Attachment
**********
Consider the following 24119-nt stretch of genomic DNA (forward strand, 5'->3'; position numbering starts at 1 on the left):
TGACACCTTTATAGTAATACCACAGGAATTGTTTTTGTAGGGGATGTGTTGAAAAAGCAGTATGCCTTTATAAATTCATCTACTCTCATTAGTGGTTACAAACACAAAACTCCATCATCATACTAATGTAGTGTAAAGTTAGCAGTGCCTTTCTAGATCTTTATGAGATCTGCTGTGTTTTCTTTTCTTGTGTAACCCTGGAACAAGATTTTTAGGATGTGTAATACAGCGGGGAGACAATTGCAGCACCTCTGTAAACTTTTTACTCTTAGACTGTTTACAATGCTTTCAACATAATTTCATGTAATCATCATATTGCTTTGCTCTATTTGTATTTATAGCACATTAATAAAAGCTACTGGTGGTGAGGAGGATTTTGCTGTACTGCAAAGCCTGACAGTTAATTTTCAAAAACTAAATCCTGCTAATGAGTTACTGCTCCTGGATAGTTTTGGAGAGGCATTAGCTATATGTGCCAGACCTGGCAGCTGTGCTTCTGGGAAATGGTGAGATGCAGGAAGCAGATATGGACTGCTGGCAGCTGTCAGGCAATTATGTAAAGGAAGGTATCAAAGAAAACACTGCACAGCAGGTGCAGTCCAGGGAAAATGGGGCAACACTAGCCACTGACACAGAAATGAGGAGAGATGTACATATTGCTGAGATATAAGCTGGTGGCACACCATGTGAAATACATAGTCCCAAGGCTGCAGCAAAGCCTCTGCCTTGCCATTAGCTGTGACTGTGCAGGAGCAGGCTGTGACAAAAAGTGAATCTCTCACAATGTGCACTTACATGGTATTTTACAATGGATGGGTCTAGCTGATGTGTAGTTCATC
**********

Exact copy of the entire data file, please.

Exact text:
Consider the following 24119-nt stretch of genomic DNA (forward strand, 5'->3'; position numbering starts at 1 on the left):
TGACACCTTTATAGTAATACCACAGGAATTGTTTTTGTAGGGGATGTGTTGAAAAAGCAGTATGCCTTTATAAATTCATCTACTCTCATTAGTGGTTACAAACACAAAACTCCATCATCATACTAATGTAGTGTAAAGTTAGCAGTGCCTTTCTAGATCTTTATGAGATCTGCTGTGTTTTCTTTTCTTGTGTAACCCTGGAACAAGATTTTTAGGATGTGTAATACAGCGGGGAGACAATTGCAGCACCTCTGTAAACTTTTTACTCTTAGACTGTTTACAATGCTTTCAACATAATTTCATGTAATCATCATATTGCTTTGCTCTATTTGTATTTATAGCACATTAATAAAAGCTACTGGTGGTGAGGAGGATTTTGCTGTACTGCAAAGCCTGACAGTTAATTTTCAAAAACTAAATCCTGCTAATGAGTTACTGCTCCTGGATAGTTTTGGAGAGGCATTAGCTATATGTGCCAGACCTGGCAGCTGTGCTTCTGGGAAATGGTGAGATGCAGGAAGCAGATATGGACTGCTGGCAGCTGTCAGGCAATTATGTAAAGGAAGGTATCAAAGAAAACACTGCACAGCAGGTGCAGTCCAGGGAAAATGGGGCAACACTAGCCACTGACACAGAAATGAGGAGAGATGTACATATTGCTGAGATATAAGCTGGTGGCACACCATGTGAAATACATAGTCCCAAGGCTGCAGCAAAGCCTCTGCCTTGCCATTAGCTGTGACTGTGCAGGAGCAGGCTGTGACAAAAAGTGAATCTCTCACAATGTGCACTTACATGGTATTTTACAATGGATGGGTCTAGCTGATGTGTAGTTCATC